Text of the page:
Central South Island, New Zealand: Friends in Town

I had a lot of personal goals during our trip. A big one was keeping up with the blog real time – or at least finishing it while we were on the trip. And here I am – over three weeks returned – and the blog left hanging in mid-April. Brett and I have been pretty preoccupied with (1) catching up on…well, everything and (2) figuring out our next steps, but I am not about leaving things unfinished. So, I press on.

Brett and I were lucky enough to have four friends from San Diego visit us during a part of their vacation. We linked up in Queenstown where we spent three, luxurious nights in a house on the edge of town. It had been nearly 4 months since I’d been able to lay on a living room floor and watch TV and it never felt more like heaven on Earth. Our first day together we purchased tickets on the original Shotover Jet Boat (since 1970, for real!). We grabbed the earliest time available and hopped on the shuttle bus over to the Shotover Canyon, where the boats speed so closely to the wall you’re sure you’re going to leave with less skin on your cheeks than you came with. It is dumbly expensive, but I couldn’t stop smiling the entire gut-wrenching 30 minute ride. Our tickets came with a free round of frisbee golf at the spectacular Queenstown Gardens, so we headed that way afterwards. I am a trash player (I hit the sign 1 ft in front of me directing where to throw the frisbee), but we had a ton of fun on the course and I would say this is about the most affordable activity you can do in the entire city. We capped off the day with dinner out and a highly intense game of Celebrity, including a blanket round where you perform charades under a…blanket. Brett and I were really happy to get to share time with friends and feel in the fold again.

Tuesday, April 17 was our last full day in the city. We went up the gondola and luged our competitive hearts out down the hillsides. We took a hike further up the mountain after, but an incoming snow storm turned us around early. Instead, we took in the cold at one of the local Ice Bars…which provided us about 3 good photos and maybe 15 minutes of entertainment before we headed home.

The next day, while three of our friends took off on a flight/cruise of the Milford Sound, the rest of us took a side trip an hour north to Glenorchy. We walked around the local park and had the best pie of the entire trip at Mrs. Woolly’s General Store: a weirdly trendy shop in the middle of nowhere. Once we all linked up again, we took off for Wanaka. There was a distillery and famous breast cancer-awareness bra fence that I wanted to check out, so Brett and I made a pit stop on the way. They were touristy, but I enjoyed them. The Cardrona Distillery was surprisingly nice and produced the smoothest single-malt vodka, but at $100 a fifth, we left with just the taste.

Our only full day in Wanaka we hiked up Roy’s Peak: a highly popular single day hike. It’s a grueling, completely exposed four hour slog uphill. The view from the top is 360 degrees of gorgeous but your knees feel like they’re going to fall off your body by the time you get back to your car. Despite all this, there were enough people on the hike that we had to wait in line to take a picture at one of the best spots. On the way back to our rental we passed a winery I’d read a lot about, so we stopped in for a free tasting. We had to wait about 15 minutes in the lobby, and then during the tasting around 20-25 people were let in bull-pen style and served up at the same time. The experience was almost as bad as the time Brett and I accidentally stopped in a fly-infested gas station winery. It was one of the only days during our entire two-month stint that we felt crowded. After a long period of showers and relaxation, we regrouped and landed on our last stop together: Arthur’s Pass.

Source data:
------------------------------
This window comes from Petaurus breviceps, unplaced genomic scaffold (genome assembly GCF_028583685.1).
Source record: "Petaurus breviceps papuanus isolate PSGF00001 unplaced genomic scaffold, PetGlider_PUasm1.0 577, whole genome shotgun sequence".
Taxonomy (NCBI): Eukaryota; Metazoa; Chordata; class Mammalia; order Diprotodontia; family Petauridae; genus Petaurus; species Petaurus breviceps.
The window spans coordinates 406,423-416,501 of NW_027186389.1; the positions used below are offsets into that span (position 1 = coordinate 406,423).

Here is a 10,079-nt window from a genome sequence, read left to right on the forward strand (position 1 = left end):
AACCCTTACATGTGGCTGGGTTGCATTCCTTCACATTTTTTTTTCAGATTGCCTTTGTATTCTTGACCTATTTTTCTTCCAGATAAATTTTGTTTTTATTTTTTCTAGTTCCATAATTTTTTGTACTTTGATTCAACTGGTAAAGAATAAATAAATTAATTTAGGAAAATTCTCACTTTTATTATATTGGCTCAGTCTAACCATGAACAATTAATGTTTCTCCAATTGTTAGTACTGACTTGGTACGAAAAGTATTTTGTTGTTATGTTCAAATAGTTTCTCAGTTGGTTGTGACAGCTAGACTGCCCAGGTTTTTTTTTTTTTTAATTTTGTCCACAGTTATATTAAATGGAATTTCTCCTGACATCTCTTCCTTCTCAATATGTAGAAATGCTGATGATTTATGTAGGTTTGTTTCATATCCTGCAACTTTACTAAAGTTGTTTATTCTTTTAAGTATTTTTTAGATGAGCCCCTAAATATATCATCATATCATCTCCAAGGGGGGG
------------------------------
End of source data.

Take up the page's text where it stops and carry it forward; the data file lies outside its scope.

We stopped at Fox Glacier and Franz Josef Glaciers en route, but it was raining nonstop. The downpour only let up for our two short walks to viewpoints of the glaciers. If Brett and I had unlimited time and money (mostly money), we would have come back and done one of the helicopter in/hike out trips. It’s one of the only things I regret not doing during our time there!

Rental homes for 6 people were slim pickings in Arthur’s Pass but we found a rustic cottage in the middle of a campground off the main road. By the time we got there it was already dark, so we unloaded, made dinner, and walked around scoping out the glow worm grottos before calling it a night.

The rain didn’t let up on our last day together, but we braved the short hike to Devil’s Punchbowl anyway. My friend Jenn was practicing Spanish on the way up and I caught myself saying “hola!” to people as we passed them. It’s insane how brains shift gears so quickly. After the hike we said our goodbyes and Brett and I started making our way back south to pick up our camper. It felt very quiet with just the two of us again.

On Saturday, April 21st, our final pre-camper day, we took a short walk up to Castle Rocks: random Game of Thrones-like boulders on a grassy hillside. We cruised about half way back down to Queenstown, spending the night in the tiny little town of Cave at a farmhouse Airbnb. It was one of the coolest places we stayed the entire trip. The little guest home was adorable, and friendly dogs, cats and chickens were running around the patio and peeking in our windows. Plus, there was an alpaca pasture that the owner let us wander around; it almost felt like we were back in Peru. Returning to busy Queenstown was a change of pace from the past week, but we quickly knocked things off our to-do list (including finally trying Fergberger, which was overrated) and made it to the Jucy Rentals to pick up our Cabana minivan.

Next up, I’ll write about what it was like to move into what was essentially a car, and the rest of our time on the South Island. Progress!



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